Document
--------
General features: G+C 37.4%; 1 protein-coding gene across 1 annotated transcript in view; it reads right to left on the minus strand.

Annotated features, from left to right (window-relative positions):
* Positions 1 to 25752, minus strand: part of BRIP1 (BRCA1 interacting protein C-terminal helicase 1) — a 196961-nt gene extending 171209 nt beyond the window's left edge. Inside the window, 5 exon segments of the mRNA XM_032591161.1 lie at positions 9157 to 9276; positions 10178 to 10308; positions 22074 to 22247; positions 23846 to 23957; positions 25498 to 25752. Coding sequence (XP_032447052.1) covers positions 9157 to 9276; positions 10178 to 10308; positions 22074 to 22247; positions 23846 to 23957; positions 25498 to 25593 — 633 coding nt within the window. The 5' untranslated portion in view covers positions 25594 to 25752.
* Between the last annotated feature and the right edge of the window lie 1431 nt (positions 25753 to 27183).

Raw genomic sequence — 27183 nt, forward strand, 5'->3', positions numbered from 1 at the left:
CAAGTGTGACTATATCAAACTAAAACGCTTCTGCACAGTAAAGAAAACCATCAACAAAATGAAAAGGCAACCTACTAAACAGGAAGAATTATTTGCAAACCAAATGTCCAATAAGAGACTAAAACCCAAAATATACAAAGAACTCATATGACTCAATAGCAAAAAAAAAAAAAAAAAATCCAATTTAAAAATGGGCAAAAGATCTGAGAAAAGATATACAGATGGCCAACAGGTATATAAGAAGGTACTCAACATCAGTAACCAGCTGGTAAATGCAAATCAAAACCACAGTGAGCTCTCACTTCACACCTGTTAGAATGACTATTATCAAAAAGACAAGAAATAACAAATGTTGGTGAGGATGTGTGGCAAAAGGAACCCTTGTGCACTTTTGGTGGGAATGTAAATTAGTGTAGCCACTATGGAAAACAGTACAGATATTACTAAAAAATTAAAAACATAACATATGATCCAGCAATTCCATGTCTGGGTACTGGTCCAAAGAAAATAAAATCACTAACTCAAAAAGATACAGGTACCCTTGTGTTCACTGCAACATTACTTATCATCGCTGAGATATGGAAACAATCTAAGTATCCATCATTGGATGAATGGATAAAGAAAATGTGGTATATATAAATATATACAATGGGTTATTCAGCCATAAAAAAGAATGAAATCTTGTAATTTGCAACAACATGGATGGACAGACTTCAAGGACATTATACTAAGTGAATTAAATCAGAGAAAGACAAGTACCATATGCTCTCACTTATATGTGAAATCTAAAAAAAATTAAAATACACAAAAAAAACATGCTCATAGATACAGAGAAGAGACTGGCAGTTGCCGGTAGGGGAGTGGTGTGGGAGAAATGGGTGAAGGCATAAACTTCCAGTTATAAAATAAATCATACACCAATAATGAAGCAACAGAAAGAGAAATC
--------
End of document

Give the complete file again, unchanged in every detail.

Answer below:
General features: G+C 37.4%; 1 protein-coding gene across 1 annotated transcript in view; it reads right to left on the minus strand.

Annotated features, from left to right (window-relative positions):
* Positions 1 to 25752, minus strand: part of BRIP1 (BRCA1 interacting protein C-terminal helicase 1) — a 196961-nt gene extending 171209 nt beyond the window's left edge. Inside the window, 5 exon segments of the mRNA XM_032591161.1 lie at positions 9157 to 9276; positions 10178 to 10308; positions 22074 to 22247; positions 23846 to 23957; positions 25498 to 25752. Coding sequence (XP_032447052.1) covers positions 9157 to 9276; positions 10178 to 10308; positions 22074 to 22247; positions 23846 to 23957; positions 25498 to 25593 — 633 coding nt within the window. The 5' untranslated portion in view covers positions 25594 to 25752.
* Between the last annotated feature and the right edge of the window lie 1431 nt (positions 25753 to 27183).

Raw genomic sequence — 27183 nt, forward strand, 5'->3', positions numbered from 1 at the left:
CAAGTGTGACTATATCAAACTAAAACGCTTCTGCACAGTAAAGAAAACCATCAACAAAATGAAAAGGCAACCTACTAAACAGGAAGAATTATTTGCAAACCAAATGTCCAATAAGAGACTAAAACCCAAAATATACAAAGAACTCATATGACTCAATAGCAAAAAAAAAAAAAAAAAATCCAATTTAAAAATGGGCAAAAGATCTGAGAAAAGATATACAGATGGCCAACAGGTATATAAGAAGGTACTCAACATCAGTAACCAGCTGGTAAATGCAAATCAAAACCACAGTGAGCTCTCACTTCACACCTGTTAGAATGACTATTATCAAAAAGACAAGAAATAACAAATGTTGGTGAGGATGTGTGGCAAAAGGAACCCTTGTGCACTTTTGGTGGGAATGTAAATTAGTGTAGCCACTATGGAAAACAGTACAGATATTACTAAAAAATTAAAAACATAACATATGATCCAGCAATTCCATGTCTGGGTACTGGTCCAAAGAAAATAAAATCACTAACTCAAAAAGATACAGGTACCCTTGTGTTCACTGCAACATTACTTATCATCGCTGAGATATGGAAACAATCTAAGTATCCATCATTGGATGAATGGATAAAGAAAATGTGGTATATATAAATATATACAATGGGTTATTCAGCCATAAAAAAGAATGAAATCTTGTAATTTGCAACAACATGGATGGACAGACTTCAAGGACATTATACTAAGTGAATTAAATCAGAGAAAGACAAGTACCATATGCTCTCACTTATATGTGAAATCTAAAAAAAATTAAAATACACAAAAAAAACATGCTCATAGATACAGAGAAGAGACTGGCAGTTGCCGGTAGGGGAGTGGTGTGGGAGAAATGGGTGAAGGCATAAACTTCCAGTTATAAAATAAATCATACACCAATAATGAAGCAACAGAAAGAGAAATC